Med faces humanitarian crisis, not just wreck, says Renzi

Not just question of boat wreck

(ANSA) - Rome, April 20 - Premier Matteo Renzi on Monday said that the weekend's migrant-boat disaster in which as many as 900 people are feared to have died shows the Mediterranean is facing a massive humanitarian crisis.

"What has been happened over the last few hours in the Mediterranean is much more than a wreck," Renzi told a joint news conference with Maltese Prime Minister Joseph Musca. "We are faced with a serious time of humanitarian crisis that should be addressed as such".

Earlier on Monday Renzi said ''a joint operation against smugglers is possible in Europe but it must be targeted'', in an interview with Rtl radio in the wake of the migrant-boat wreck.

Renzi reiterated repeated calls for the EU to do more. 

"If they hold dear the destinies of human beings, they cannot accept that they should be forced into atrocious deaths, closed in a cargo hold," he said.

British Prime Minister David Cameron tweeted Monday that he "supported" Italian Premier Matteo Renzi's "call for an emergency meeting of EU leaders to find a comprehensive solution" to the migrant crisis in the Mediterranean.

Italian Coast Guard vessel Bruno Gregoretti arrived at the Maltese port of Valletta on Monday, carrying 24 bodies and 27 out of the 28 survivors of the disaster off the Libyan coast believed to have caused between 700 to 900-plus victims.

Right after the bodies of victims were taken ashore and survivors underwent a medical checkup, the Gregoretti was scheduled to leave for the Sicilian city of Catania, where one of the migrants who survived, a Bangladeshi national, was taken by helicopter. He told authorities that some 950 migrants were on the boat that capsized.
Italian Foreign Minister Paolo Gentiloni said Monday that it was unsustainable for the European Union to leave Italy alone in managing the Mediterranean migrant crisis. "This is a European emergency and, up to now, the responses, commitments and rescues have been Italian," Gentiloni said ahead of a meeting of EU foreign ministers. "A situation in which the only responses to a European emergency are Italian ones is no longer sustainable.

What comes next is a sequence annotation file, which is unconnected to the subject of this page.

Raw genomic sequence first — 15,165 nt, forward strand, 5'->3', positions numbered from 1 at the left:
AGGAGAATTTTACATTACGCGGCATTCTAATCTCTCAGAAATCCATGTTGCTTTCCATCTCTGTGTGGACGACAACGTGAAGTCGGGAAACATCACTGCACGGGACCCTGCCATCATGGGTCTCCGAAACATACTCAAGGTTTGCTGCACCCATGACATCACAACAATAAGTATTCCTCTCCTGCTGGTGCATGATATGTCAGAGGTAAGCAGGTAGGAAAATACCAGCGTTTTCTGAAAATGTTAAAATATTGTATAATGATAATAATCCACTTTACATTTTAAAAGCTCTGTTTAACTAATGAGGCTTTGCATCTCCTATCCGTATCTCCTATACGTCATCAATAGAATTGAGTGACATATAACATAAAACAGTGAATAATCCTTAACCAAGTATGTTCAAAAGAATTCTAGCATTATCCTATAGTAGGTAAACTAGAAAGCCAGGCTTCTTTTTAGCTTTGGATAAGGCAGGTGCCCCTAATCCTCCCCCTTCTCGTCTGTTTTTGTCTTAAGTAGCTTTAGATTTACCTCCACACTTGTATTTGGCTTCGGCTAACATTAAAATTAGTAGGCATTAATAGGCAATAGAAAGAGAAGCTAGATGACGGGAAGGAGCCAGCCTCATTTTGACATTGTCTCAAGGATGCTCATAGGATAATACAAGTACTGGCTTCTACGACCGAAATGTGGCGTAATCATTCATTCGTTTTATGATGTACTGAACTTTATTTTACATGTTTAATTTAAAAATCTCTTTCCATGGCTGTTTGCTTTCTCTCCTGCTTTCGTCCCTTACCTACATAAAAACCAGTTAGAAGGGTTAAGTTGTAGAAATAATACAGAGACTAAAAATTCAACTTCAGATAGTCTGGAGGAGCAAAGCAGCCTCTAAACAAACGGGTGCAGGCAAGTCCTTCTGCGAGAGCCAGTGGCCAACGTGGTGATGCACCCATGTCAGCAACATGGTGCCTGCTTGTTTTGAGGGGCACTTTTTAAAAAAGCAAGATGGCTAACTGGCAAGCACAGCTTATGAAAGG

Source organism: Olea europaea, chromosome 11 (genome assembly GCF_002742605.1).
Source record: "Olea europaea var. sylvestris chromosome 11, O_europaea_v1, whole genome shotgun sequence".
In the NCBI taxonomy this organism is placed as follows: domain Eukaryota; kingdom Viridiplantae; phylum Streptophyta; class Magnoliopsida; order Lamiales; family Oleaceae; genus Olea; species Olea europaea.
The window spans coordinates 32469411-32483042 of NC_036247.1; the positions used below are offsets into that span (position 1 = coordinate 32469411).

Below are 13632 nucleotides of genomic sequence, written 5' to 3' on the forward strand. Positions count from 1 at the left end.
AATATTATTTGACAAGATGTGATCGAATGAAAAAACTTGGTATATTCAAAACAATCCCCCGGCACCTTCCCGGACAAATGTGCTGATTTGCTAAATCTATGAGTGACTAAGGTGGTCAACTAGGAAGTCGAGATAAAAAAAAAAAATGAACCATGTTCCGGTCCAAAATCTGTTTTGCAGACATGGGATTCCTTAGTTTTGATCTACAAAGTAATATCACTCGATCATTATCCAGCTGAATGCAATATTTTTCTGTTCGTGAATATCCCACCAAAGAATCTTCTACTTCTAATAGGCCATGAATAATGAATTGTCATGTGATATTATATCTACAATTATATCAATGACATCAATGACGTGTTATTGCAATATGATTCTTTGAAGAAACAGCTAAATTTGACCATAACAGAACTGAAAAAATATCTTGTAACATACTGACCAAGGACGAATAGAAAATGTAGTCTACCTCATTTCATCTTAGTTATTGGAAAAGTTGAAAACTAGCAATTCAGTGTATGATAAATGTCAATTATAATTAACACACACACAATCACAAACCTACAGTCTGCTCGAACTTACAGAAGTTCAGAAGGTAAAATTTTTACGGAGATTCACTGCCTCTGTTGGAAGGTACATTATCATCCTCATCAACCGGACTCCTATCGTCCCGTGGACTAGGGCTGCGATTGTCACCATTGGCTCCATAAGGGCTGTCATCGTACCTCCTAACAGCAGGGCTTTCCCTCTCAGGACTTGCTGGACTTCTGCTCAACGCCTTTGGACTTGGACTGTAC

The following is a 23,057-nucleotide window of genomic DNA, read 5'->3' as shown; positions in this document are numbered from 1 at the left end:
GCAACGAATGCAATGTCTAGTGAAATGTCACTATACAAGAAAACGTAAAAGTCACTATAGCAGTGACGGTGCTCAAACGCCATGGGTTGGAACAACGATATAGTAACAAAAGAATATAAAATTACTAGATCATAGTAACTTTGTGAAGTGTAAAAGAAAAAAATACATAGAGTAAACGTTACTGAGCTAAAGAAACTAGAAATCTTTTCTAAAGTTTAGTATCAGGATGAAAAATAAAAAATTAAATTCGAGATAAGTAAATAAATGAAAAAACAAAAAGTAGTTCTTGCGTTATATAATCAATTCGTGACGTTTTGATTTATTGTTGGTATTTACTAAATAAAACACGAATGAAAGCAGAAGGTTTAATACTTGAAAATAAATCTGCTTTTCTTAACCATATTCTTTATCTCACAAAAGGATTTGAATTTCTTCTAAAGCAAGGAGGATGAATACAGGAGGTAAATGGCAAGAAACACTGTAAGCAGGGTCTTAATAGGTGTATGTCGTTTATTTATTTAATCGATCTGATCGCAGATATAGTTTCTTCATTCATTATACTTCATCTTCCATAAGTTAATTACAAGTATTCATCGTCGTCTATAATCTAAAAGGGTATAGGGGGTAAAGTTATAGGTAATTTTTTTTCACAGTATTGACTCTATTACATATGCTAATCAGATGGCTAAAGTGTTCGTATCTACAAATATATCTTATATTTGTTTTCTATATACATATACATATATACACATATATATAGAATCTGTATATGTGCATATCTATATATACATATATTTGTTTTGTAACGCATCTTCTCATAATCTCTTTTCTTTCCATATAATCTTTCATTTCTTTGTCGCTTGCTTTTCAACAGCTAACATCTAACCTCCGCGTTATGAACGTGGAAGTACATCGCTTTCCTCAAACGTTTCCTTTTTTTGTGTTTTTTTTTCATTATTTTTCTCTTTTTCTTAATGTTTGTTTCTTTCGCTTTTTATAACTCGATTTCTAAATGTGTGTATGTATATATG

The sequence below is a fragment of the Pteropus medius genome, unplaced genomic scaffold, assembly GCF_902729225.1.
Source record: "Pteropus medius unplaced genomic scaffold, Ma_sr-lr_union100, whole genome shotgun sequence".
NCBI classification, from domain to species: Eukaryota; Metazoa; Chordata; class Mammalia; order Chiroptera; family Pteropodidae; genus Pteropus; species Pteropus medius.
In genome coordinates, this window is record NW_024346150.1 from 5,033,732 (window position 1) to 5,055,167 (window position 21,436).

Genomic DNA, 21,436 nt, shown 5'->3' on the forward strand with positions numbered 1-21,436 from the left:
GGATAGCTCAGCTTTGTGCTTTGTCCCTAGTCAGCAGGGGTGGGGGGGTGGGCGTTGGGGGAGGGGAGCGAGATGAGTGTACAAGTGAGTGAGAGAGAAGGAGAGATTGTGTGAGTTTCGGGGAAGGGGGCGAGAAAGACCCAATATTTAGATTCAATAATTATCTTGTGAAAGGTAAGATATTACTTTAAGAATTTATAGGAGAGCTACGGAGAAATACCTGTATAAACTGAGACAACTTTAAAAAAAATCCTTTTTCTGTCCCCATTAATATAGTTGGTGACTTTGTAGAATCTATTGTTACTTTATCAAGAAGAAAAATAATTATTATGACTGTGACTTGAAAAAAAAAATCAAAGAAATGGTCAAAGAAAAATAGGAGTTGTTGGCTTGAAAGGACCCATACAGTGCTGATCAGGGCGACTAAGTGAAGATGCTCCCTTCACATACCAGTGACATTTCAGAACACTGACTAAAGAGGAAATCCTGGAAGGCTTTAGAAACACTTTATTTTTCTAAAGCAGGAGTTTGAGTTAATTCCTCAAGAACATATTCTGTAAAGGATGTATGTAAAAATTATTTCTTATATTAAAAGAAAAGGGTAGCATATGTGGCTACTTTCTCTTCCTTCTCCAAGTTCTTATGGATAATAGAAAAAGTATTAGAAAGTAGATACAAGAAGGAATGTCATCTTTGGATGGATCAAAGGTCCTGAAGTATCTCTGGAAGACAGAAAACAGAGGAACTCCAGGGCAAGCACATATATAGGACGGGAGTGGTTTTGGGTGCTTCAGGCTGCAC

"The reputation of the EU is at stake. The tragedy of the other night makes even more evident what many people have said.
"Responses are needed and responses that require mayor commitments".

The French government said Monday that the European Union has failed over the Mediterranean migrant crisis, adding that Italy should no longer be left alone to cope with it after last weekend's migrant disaster. "We have not been up to the situation regarding this tragedy," said French Agriculture Minister and Government Spokesman Stephane Le Foll. "It's necessary to increase surveillance in the Mediterranean... There has been collective acknowledgement that we cannot leave Italy alone on an issue like this".

EU sources said that the biggest-ever Mediterranean disaster was a "game changer" and that "clear and substantive" moves were needed and pointing fingers had to stop.

Renzi also on Monday ruled out the prospect of a military intervention in Libya, where chaos has created a fertile ground for people traffickers.
"The hypothesis of a military intervention in Libya is not on the table," Renzi said, adding that it was not possible to make peace in the North African country with the use of force.

Meanwhile, a Palermo prosecutor who helped bust a major people trafficking ring said Monday that "around a million migrants are ready to leave for Europe". "There is an unstoppable traffic in people," said Palermo assistant prosecutor Maurizio Scala.

 


   

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